The Brontë sisters were writing RPF. They really did. About Wellington. They might not have been writing, as far as we are aware, anything particularly erotic[note 2] but they were imagining him and other personages—famous personages of their era, outside of the context of what they knew, outside of the news reports, they were writing about their home lives, writing about battles, writing about other things. And making things up!
Glasstown, Angria & Gondal
With their brother Branwell, the three sisters collaborated as children on live-action roleplay in a fantasy universe, Glasstown, a colony in West Africa inspired by the toy soldiers. These tales included real living characters, such as the Duke of Wellington and his sons, famous explorers and social reformers. Later stories focused on the Duke's son Arthur, Marquis of Douro and Duke of Zamorna, who founded the nation of Angria and styled himself Emperor Adrian, and his arch-rival Alexander Percy (Branwell's chief character), whose daughter Mary Arthur married and then abandoned. Arthur and Alexander became virtual demigods, with both heroic and less admirable traits. Arthur's brother Charles, who supposedly wrote most of Charlotte's material, constantly pointed out his brother's failings in hilariously snarky style. Charlotte based Arthur's character partly on popular accounts of Lord Byron. Alexander's character had elements of Napoleon, Faust and Milton's Satan.
A lesser known story by Charlotte in which the Angrian characters cross over into real-world Haworth was found tucked in the pages of a book that had belonged to her mother, recently found in a private collection and now enshrined at the Parsonage Museum.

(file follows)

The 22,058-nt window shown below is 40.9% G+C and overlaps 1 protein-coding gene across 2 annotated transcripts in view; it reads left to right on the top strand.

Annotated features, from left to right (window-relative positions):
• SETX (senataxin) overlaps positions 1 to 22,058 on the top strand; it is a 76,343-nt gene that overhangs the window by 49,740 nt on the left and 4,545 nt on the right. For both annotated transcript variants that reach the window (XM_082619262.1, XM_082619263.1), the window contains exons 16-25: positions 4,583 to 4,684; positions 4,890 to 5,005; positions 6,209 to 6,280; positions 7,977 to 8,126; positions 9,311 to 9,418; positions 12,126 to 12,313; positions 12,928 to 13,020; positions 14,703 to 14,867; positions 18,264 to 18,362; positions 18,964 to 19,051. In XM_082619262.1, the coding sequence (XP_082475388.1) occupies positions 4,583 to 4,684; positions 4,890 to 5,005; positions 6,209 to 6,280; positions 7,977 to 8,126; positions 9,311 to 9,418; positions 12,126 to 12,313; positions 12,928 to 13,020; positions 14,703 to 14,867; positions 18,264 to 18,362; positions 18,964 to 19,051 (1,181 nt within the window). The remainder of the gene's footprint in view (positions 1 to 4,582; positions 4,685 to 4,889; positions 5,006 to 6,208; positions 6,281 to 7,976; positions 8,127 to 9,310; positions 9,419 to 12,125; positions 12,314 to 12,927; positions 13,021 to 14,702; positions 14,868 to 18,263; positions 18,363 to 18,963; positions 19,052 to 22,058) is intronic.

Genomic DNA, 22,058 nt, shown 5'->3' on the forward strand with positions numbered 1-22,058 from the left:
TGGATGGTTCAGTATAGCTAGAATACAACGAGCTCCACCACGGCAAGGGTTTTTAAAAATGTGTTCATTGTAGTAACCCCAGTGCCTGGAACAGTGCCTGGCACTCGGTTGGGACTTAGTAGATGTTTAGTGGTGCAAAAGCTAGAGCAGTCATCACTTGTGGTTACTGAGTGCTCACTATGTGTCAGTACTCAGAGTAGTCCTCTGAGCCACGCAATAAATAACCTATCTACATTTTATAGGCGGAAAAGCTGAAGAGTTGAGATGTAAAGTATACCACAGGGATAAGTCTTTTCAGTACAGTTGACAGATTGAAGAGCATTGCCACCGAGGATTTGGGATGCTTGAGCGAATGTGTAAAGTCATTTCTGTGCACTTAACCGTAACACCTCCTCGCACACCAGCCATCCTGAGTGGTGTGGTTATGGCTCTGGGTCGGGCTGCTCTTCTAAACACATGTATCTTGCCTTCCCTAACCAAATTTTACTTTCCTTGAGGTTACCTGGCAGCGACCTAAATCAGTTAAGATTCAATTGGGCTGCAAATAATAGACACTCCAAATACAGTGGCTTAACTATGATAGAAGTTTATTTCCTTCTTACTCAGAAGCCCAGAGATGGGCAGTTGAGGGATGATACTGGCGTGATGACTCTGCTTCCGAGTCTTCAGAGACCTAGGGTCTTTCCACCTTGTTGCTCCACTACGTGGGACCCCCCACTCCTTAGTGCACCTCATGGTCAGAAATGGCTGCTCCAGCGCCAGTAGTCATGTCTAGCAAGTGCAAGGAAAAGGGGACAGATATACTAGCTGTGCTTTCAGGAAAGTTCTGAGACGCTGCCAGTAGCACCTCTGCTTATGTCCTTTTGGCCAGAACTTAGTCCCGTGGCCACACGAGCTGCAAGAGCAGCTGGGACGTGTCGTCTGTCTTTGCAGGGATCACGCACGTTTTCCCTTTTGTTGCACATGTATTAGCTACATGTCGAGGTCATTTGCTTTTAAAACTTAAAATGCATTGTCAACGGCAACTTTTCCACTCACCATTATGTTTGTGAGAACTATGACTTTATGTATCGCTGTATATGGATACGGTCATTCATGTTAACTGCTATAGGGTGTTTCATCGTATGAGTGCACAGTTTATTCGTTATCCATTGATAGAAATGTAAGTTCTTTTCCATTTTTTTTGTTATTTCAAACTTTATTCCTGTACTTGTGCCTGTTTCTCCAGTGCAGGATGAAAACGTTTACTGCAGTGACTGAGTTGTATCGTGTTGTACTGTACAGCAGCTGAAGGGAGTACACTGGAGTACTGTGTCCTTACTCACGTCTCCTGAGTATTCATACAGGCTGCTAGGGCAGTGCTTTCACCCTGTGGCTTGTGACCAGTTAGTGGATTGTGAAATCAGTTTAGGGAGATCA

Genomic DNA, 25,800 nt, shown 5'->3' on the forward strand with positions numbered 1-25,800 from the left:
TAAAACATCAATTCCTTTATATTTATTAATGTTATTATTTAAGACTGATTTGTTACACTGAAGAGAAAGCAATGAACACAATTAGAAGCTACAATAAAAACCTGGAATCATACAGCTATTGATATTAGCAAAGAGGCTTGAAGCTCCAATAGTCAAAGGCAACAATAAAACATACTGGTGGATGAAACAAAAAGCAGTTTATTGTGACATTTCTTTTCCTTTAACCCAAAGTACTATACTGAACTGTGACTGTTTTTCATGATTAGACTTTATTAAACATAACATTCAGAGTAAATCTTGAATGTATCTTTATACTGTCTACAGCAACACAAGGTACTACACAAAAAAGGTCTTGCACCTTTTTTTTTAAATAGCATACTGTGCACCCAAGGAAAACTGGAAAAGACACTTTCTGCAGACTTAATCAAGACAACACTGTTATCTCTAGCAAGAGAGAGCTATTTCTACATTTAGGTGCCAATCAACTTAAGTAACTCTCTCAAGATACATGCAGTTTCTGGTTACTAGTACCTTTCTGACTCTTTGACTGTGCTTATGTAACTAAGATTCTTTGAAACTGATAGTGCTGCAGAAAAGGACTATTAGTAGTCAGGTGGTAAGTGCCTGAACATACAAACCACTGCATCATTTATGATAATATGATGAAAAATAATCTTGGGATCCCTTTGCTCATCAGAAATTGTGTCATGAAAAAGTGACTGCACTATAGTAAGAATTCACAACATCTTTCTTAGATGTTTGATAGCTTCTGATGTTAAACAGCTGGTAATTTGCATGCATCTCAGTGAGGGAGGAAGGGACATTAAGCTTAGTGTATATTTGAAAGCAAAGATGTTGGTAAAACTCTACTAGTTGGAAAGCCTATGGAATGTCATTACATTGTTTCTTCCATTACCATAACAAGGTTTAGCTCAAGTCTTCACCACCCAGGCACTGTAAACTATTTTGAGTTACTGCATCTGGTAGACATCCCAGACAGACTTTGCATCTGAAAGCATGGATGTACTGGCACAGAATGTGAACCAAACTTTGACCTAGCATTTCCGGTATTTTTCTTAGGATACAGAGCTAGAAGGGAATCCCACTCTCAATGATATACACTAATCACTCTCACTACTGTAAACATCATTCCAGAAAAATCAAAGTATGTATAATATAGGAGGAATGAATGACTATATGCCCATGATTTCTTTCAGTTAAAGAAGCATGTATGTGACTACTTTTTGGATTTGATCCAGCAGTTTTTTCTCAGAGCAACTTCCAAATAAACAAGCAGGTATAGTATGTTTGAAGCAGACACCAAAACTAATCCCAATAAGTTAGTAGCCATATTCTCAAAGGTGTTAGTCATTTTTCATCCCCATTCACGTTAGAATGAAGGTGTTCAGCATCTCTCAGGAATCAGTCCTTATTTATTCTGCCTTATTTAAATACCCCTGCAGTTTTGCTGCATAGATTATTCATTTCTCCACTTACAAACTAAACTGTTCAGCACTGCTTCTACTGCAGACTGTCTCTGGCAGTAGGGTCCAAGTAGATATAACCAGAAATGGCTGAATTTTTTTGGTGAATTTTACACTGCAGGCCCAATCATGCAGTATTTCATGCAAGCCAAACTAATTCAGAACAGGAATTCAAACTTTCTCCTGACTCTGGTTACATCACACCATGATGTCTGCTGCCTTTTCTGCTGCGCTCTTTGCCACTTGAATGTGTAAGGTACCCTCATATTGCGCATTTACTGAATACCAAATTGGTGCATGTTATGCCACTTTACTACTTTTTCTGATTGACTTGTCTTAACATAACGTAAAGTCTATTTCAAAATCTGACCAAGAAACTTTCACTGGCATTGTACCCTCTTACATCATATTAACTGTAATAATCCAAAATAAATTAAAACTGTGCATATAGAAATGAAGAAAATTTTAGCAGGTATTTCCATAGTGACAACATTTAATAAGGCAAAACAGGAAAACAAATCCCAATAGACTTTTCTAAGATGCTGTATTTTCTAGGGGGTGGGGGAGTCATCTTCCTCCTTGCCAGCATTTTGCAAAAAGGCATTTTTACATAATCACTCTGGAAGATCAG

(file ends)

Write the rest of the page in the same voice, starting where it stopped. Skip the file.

Emily & Anne later created another fantasy universe, Gondal, without Charlotte. According to their "diary papers", written on their birthdays and then shut away for a certain period to be opened as time capsules, they continued creating within this shared universe as adults.
Anne and I went our first long journey by ourselves together... and during our excursion we were Ronald Macelgin, Henry Angora, Juliet Augusteena, Rosobelle Esualdar, Ella and Julian Egramont Catherine Navarre and Cordelia Fitzaphnold escaping from the palaces of Instruction... [Emily was 27 years old when she wrote this, and Anne was 25.]
Referring to their comparative size and power over the tiny soldiers, the children wrote themselves into the stories as genii, that is, Jinn. The singular is Genius, which is why the early books are signed by "the Genius Branwell" or "the Genius Charlotte". A narrative by Branwell describes the arrival of the box of soldiers at the parsonage and the children's eager acceptance of them from the soldiers' perspective: